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Assessment plays a vital role in the learning journey of students and their teachers.
The primary purpose of assessment is to improve students’ learning and teachers’ teaching as both student and teacher respond to the information that it provides. With this in mind, schools need to consider how they will gather, analyse, and use assessment information so that it is effective in meeting this purpose.
Assessment for the purpose of improving student learning is best understood as an ongoing process that arises out of the interaction between teaching and learning.
(NZC, p. 39)
Effective teachers use assessment to make students’ thinking visible and to support students’ learning.
They use a wide range of formal and informal assessments to monitor learning progress, diagnose learning issues, and determine what they need to do next to further learning. In the course of regular classroom activity, they collect information about how students learn, what they know and are able to do, and what interests them. In this way, they find out what is working and what is not, and are able to make informed teaching and learning decisions.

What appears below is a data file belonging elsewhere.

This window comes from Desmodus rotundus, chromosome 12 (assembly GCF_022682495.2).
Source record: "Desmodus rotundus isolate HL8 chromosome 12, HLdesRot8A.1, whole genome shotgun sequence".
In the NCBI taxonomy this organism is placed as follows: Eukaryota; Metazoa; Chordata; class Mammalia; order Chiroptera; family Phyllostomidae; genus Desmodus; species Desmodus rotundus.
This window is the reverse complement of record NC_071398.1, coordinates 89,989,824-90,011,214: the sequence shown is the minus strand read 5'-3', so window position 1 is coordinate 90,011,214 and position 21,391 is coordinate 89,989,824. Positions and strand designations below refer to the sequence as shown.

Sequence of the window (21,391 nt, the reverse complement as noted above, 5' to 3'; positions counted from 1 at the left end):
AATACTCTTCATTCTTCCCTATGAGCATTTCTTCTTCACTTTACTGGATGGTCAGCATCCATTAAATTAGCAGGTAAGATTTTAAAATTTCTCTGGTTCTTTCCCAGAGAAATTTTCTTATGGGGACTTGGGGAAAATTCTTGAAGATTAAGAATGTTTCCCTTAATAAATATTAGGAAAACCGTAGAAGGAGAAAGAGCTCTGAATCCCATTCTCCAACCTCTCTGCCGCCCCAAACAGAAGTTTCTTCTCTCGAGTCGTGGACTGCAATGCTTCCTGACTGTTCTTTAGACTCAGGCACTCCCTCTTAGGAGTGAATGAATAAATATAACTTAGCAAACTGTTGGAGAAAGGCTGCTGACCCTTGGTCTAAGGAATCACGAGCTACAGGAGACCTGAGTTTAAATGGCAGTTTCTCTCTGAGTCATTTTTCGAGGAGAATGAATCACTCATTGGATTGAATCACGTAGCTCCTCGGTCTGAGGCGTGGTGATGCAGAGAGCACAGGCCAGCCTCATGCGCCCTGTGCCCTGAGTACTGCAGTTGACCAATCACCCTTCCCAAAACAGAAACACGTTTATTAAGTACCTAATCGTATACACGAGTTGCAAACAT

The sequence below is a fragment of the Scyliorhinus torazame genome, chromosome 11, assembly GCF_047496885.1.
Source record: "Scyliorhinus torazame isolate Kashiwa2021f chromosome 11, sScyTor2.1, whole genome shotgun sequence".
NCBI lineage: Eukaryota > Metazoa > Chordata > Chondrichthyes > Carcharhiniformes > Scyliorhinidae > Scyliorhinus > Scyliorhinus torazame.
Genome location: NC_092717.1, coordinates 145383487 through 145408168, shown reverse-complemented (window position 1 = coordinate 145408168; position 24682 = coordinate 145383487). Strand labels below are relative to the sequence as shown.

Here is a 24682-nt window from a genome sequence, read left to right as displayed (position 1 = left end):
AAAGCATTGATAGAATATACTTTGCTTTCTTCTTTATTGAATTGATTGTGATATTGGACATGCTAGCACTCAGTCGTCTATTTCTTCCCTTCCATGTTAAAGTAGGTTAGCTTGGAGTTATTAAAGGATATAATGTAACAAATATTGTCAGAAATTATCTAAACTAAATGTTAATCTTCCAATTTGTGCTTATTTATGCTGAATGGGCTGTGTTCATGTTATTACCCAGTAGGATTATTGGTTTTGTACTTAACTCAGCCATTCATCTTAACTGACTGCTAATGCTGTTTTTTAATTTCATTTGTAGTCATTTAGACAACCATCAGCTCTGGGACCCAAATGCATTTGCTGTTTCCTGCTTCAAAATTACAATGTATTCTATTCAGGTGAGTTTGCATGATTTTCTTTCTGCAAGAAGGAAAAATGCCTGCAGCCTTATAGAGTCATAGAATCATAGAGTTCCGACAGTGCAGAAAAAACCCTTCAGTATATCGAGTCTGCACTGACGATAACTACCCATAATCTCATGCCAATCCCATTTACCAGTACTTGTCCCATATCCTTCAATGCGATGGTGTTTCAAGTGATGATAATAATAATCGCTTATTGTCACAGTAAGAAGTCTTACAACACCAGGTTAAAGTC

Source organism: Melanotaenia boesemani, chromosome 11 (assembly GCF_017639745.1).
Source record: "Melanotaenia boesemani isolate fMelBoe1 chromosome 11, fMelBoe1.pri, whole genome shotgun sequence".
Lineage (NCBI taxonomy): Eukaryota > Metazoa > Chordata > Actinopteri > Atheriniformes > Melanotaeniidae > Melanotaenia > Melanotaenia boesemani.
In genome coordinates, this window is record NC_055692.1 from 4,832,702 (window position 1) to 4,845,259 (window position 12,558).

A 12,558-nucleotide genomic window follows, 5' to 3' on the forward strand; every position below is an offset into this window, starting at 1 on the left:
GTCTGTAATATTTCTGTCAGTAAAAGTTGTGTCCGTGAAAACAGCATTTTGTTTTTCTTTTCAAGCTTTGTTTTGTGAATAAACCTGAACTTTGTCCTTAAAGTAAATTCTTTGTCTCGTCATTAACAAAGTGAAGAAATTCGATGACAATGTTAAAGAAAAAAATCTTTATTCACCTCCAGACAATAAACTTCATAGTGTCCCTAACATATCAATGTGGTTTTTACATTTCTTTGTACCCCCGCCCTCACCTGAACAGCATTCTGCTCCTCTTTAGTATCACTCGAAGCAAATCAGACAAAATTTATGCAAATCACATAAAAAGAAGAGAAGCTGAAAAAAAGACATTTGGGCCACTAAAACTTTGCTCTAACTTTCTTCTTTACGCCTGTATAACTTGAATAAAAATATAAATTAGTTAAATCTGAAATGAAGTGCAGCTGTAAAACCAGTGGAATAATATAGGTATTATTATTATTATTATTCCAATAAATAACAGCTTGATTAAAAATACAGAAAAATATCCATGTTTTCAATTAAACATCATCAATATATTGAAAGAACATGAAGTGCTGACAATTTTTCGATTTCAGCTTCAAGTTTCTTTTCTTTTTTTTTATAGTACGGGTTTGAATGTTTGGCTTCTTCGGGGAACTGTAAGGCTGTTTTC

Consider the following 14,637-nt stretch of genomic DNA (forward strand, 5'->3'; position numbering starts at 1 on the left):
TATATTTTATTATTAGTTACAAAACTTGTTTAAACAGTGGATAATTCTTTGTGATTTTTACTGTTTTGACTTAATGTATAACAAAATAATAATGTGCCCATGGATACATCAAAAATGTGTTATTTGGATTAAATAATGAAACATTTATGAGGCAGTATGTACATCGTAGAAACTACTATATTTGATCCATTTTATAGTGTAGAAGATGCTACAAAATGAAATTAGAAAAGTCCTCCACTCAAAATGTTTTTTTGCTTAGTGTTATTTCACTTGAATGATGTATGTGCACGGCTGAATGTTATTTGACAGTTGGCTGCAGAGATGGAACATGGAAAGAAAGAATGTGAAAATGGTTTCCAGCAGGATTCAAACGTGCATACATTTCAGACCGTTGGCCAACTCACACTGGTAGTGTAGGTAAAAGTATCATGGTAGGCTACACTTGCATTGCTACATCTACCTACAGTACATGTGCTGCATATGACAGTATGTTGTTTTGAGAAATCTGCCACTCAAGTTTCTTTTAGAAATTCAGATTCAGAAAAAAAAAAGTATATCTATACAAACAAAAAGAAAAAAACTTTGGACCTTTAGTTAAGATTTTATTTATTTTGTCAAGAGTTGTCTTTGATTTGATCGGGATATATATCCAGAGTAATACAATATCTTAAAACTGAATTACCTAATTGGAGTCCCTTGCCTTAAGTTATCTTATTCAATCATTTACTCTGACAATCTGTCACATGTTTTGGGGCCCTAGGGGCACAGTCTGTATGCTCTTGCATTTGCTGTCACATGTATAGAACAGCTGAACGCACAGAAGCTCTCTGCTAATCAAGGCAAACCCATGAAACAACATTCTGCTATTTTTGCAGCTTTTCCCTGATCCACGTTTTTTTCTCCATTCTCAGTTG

‘In a nutshell: the teacher decides the learning intentions and success criteria, makes them transparent to the students, demonstrates them by modelling, evaluates if they understand what they have been told by checking for understanding, and retelling them what they have been told by tying it all together with closure.'
(Visible learning, Hattie, 2009. p. 216)
Last updated October 3, 2012